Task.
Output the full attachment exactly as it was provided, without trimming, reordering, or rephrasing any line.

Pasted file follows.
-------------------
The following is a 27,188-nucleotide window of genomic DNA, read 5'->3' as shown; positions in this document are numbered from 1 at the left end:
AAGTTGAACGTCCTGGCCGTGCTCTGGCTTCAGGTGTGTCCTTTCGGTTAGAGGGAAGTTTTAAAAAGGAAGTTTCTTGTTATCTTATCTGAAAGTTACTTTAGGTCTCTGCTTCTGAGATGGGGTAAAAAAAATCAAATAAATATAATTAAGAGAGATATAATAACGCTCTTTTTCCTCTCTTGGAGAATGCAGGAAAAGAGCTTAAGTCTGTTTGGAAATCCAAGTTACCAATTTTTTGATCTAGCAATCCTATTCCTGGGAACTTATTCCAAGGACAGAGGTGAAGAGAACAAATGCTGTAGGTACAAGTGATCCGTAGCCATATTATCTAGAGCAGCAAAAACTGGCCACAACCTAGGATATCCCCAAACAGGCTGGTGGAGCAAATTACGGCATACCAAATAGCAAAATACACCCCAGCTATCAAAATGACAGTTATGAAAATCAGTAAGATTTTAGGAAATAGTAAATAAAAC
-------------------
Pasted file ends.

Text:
The following is a 27,188-nucleotide window of genomic DNA, read 5'->3' as shown; positions in this document are numbered from 1 at the left end:
AAGTTGAACGTCCTGGCCGTGCTCTGGCTTCAGGTGTGTCCTTTCGGTTAGAGGGAAGTTTTAAAAAGGAAGTTTCTTGTTATCTTATCTGAAAGTTACTTTAGGTCTCTGCTTCTGAGATGGGGTAAAAAAAATCAAATAAATATAATTAAGAGAGATATAATAACGCTCTTTTTCCTCTCTTGGAGAATGCAGGAAAAGAGCTTAAGTCTGTTTGGAAATCCAAGTTACCAATTTTTTGATCTAGCAATCCTATTCCTGGGAACTTATTCCAAGGACAGAGGTGAAGAGAACAAATGCTGTAGGTACAAGTGATCCGTAGCCATATTATCTAGAGCAGCAAAAACTGGCCACAACCTAGGATATCCCCAAACAGGCTGGTGGAGCAAATTACGGCATACCAAATAGCAAAATACACCCCAGCTATCAAAATGACAGTTATGAAAATCAGTAAGATTTTAGGAAATAGTAAATAAAAC